TIME and time again we often hear investment professionals throw the term “blue chip” when discussing stocks, but not much about this term is explained to novice investors.
The term originated from the card game poker, which often has red, white and blue chips, with blue chips being the highest in value. The term’s earliest recorded use in stock markets was in 1923 after Oliver Gingold, an employee at Dow Jones, referred to certain stocks trading at high values of over US$200 per share as blue chips.
The term has stuck ever since, but its characteristics in the context of stocks have evolved and there remains some level of subjectivity in identifying blue chips in the current environment.
Blue chip stocks are very popular among institutional investors because of their liquidity and sound fundamentals, which underpin their resilience during economic shocks.
Qualifying characteristics for the term have moved beyond just a US$200+ share price.
New characteristics include:
Large market capitalisation;
Little or no debt;
Stable debt-to-equity ratio, high return on equity; and
Stable dividends payouts.
We use these characteristics to identify stocks that can be classified as blue chips on the Zimbabwe Stock Exchange, FINSEC, and Victoria Falls Stock Exchange.
Given that the market capitalisation of a stock is a primary defining factor of a blue-chip stock, we begin the exercise with the top 15 stocks by market cap.
Based on share prices as at July 29 2022, this gives an initial list with Econet, Delta, Innscor, Ecocash, Simbisa Brands, National Foods, Padenga, CBZH, BAT Zimbabwe, Hippo, Seed Co International, FBCH, Axia, African Distillers and CFI.
Another defining characteristic of blue chips is the high liquidity. Liquidity refers to the efficiency or ease with which an investment can be bought or sold without affecting its market price.
To quantify liquidity, we find the contribution of each of the above-mentioned stocks to the daily traded value over a six-month period, and rank liquidity using each stock’s 6-month average contribution.
Based on the graphic, stocks contributing less than 5% to the total value traded are disqualified, with Econet, Delta, Innscor, Simbisa Brands, Ecocash, and Hippo remaining.
At this point, all six counters exhibit the primary requisite characteristics of a blue-chip stock. However, if one uses a strict definition of the term, then additional attributes need to be interrogated for each of these stocks.
These additional characteristics focus on the fundamentals of the stocks in question.
We begin with Delta, which emerges as a clear blue chip from the results of the analysis. The brewer is one of the well-established companies on the ZSE, having been incorporated in 1946.
The stock’s listing remains unquestioned despite the bourse’s decline in active counters from 77 in 2012 to 51 in 2022. Its debt-to-equity ratio averaged 16% between 2010 and 2016 when the economy was stable and dollarised, with a variance of 0,5%.
Over the same period, the return on shareholders’ equity was consistently positive and averaged 25% with a very small variance of 1%. Delta has also been a consistent dividend-paying business and only forfeited a dividend once in 2020 out of economic uncertainty driven by the Covid-19 pandemic. We opine that Delta is a true blue-chip stock regardless of the yardstick used.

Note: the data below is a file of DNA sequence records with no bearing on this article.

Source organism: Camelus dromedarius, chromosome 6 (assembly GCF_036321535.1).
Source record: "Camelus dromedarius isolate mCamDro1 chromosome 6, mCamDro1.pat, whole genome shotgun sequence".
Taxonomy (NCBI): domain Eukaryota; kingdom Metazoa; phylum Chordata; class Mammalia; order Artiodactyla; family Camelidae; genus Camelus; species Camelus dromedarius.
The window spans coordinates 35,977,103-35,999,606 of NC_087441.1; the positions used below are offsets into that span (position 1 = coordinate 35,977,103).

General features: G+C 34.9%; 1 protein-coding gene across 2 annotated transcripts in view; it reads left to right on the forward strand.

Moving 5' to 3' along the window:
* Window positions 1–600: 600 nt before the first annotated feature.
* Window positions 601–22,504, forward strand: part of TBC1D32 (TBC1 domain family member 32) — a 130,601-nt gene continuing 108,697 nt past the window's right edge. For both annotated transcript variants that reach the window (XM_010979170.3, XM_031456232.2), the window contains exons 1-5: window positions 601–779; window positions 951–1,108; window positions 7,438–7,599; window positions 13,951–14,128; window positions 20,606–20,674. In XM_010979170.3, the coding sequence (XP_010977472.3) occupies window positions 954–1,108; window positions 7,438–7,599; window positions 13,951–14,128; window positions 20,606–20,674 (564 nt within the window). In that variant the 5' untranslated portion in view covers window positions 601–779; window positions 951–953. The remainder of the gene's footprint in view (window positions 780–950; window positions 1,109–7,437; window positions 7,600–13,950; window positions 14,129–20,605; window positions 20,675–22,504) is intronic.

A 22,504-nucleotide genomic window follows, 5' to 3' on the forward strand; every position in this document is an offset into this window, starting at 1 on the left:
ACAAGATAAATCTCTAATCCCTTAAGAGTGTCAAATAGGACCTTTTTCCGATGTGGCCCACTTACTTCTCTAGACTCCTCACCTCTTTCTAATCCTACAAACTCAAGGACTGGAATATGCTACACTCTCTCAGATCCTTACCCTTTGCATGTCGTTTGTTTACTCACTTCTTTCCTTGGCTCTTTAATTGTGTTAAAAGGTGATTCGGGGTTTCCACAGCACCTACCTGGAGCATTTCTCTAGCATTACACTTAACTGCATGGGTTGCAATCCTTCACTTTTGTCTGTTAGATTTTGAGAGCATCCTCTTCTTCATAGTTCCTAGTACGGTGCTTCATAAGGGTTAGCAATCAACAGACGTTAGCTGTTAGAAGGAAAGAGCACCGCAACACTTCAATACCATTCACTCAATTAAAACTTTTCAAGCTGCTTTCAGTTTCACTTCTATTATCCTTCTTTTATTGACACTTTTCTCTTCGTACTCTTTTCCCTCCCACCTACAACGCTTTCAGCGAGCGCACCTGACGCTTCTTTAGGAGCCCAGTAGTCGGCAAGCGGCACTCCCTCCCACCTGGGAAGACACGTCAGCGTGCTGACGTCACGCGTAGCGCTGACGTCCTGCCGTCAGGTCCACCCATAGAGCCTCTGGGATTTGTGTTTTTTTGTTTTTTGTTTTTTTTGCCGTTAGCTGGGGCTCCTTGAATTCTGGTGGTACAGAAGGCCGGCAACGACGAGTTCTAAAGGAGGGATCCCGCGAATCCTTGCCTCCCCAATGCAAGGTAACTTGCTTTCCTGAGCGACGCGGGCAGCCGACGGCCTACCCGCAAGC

Innscor also meets the strict definition of a blue chip. The business is barely 40 years old, but it has become a market leader in Zimbabwe’s select consumer discretionary and non-discretionary markets.
The business also owns leading miller National Foods and enjoys synergies from unbundled operations now listed as Simbisa Brands. Its leverage is also consistent and stable, as is its return on equity. We also note that the business’ commitment to returning value to shareholders remains unparalleled given that it last forfeited a dividend in 2009.
Econet’s fundamentals are also commendable given that the business is at the centre of voice and data services in Zimbabwe during the fourth industrial revolution.
Although the business is much younger than Delta, Econet has risen to become the largest service provider in the telecommunications, media and technology industry.
The business also birthed Ecocash, which it subsequently unbundled in 2018. Just like Delta, Econet was consistently profitable during Zimbabwe steady-state period, but the abrupt currency change in 2019 resulted in losses that were driven by currency exchange losses. That said, the business’ Operating Profit Margin has averaged 22% between 2014 and 2019 with a variance of 0,4%.
However, the company’s leverage has been muddled by foreign currency-denominated debentures and this has also affected dividend payouts to shareholders.
We opine that this is temporary and after next year Econet will resume dividends at an average payout ratio of 17%, as was the case between 2014 and 2018. Ecocash and Simbisa Brands are yet to be proven as standalone businesses, and we think that it is still too soon to crown these businesses with blue-chip status.
We also add that the persistent financial challenges being faced by Hippo’s parent company Tongaat Hulett since 2018 have added some uncertainty to Hippo’s ZSE listing.
For example, Hippo’s listing was suspended in 2019 over delays in the publication of Tongaat’s financial results. Despite sound fundamentals in the business, a cascading effect from the parent company’s woes disqualifies Hippo as a blue-chip stock.
- Mtutu is a research analyst at Morgan & Co. — email@example.com or +263 774 795 854